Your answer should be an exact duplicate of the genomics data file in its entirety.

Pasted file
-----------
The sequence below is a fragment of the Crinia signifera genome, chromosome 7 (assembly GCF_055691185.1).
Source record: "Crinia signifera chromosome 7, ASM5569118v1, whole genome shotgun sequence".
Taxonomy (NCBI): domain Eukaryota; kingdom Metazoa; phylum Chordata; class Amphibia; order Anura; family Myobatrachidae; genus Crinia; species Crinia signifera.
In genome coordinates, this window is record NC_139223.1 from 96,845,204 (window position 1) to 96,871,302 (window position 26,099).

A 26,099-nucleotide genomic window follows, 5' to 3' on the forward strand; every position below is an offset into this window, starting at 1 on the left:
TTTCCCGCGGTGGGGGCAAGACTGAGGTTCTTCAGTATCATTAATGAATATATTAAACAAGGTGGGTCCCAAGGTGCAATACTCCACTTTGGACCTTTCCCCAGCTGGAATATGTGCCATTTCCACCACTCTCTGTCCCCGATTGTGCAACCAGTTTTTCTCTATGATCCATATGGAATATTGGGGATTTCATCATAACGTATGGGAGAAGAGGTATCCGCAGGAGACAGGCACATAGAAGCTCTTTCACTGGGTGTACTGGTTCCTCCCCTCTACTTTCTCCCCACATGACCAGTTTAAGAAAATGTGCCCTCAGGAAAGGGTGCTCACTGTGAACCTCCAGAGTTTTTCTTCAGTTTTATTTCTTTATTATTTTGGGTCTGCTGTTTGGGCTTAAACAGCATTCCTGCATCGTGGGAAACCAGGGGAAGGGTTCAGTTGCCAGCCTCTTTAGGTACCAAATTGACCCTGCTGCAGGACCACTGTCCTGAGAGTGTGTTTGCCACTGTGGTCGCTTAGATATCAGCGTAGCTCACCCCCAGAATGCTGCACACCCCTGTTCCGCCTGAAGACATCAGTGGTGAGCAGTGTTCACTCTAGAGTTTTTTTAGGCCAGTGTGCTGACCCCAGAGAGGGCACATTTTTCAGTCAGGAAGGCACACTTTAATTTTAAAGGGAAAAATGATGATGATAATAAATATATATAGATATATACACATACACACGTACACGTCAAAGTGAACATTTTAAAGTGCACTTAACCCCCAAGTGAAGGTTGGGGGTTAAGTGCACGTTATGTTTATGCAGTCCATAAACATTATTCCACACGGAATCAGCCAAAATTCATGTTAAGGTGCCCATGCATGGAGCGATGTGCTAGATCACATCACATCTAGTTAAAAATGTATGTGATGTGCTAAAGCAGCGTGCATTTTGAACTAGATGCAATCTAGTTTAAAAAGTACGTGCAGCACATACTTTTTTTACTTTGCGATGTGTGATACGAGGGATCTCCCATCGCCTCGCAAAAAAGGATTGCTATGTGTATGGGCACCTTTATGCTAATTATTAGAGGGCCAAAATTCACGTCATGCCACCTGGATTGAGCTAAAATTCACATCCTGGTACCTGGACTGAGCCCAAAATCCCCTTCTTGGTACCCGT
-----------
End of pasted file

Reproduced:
The sequence below is a fragment of the Crinia signifera genome, chromosome 7 (assembly GCF_055691185.1).
Source record: "Crinia signifera chromosome 7, ASM5569118v1, whole genome shotgun sequence".
Taxonomy (NCBI): domain Eukaryota; kingdom Metazoa; phylum Chordata; class Amphibia; order Anura; family Myobatrachidae; genus Crinia; species Crinia signifera.
In genome coordinates, this window is record NC_139223.1 from 96,845,204 (window position 1) to 96,871,302 (window position 26,099).

A 26,099-nucleotide genomic window follows, 5' to 3' on the forward strand; every position below is an offset into this window, starting at 1 on the left:
TTTCCCGCGGTGGGGGCAAGACTGAGGTTCTTCAGTATCATTAATGAATATATTAAACAAGGTGGGTCCCAAGGTGCAATACTCCACTTTGGACCTTTCCCCAGCTGGAATATGTGCCATTTCCACCACTCTCTGTCCCCGATTGTGCAACCAGTTTTTCTCTATGATCCATATGGAATATTGGGGATTTCATCATAACGTATGGGAGAAGAGGTATCCGCAGGAGACAGGCACATAGAAGCTCTTTCACTGGGTGTACTGGTTCCTCCCCTCTACTTTCTCCCCACATGACCAGTTTAAGAAAATGTGCCCTCAGGAAAGGGTGCTCACTGTGAACCTCCAGAGTTTTTCTTCAGTTTTATTTCTTTATTATTTTGGGTCTGCTGTTTGGGCTTAAACAGCATTCCTGCATCGTGGGAAACCAGGGGAAGGGTTCAGTTGCCAGCCTCTTTAGGTACCAAATTGACCCTGCTGCAGGACCACTGTCCTGAGAGTGTGTTTGCCACTGTGGTCGCTTAGATATCAGCGTAGCTCACCCCCAGAATGCTGCACACCCCTGTTCCGCCTGAAGACATCAGTGGTGAGCAGTGTTCACTCTAGAGTTTTTTTAGGCCAGTGTGCTGACCCCAGAGAGGGCACATTTTTCAGTCAGGAAGGCACACTTTAATTTTAAAGGGAAAAATGATGATGATAATAAATATATATAGATATATACACATACACACGTACACGTCAAAGTGAACATTTTAAAGTGCACTTAACCCCCAAGTGAAGGTTGGGGGTTAAGTGCACGTTATGTTTATGCAGTCCATAAACATTATTCCACACGGAATCAGCCAAAATTCATGTTAAGGTGCCCATGCATGGAGCGATGTGCTAGATCACATCACATCTAGTTAAAAATGTATGTGATGTGCTAAAGCAGCGTGCATTTTGAACTAGATGCAATCTAGTTTAAAAAGTACGTGCAGCACATACTTTTTTTACTTTGCGATGTGTGATACGAGGGATCTCCCATCGCCTCGCAAAAAAGGATTGCTATGTGTATGGGCACCTTTATGCTAATTATTAGAGGGCCAAAATTCACGTCATGCCACCTGGATTGAGCTAAAATTCACATCCTGGTACCTGGACTGAGCCCAAAATCCCCTTCTTGGTACCCGT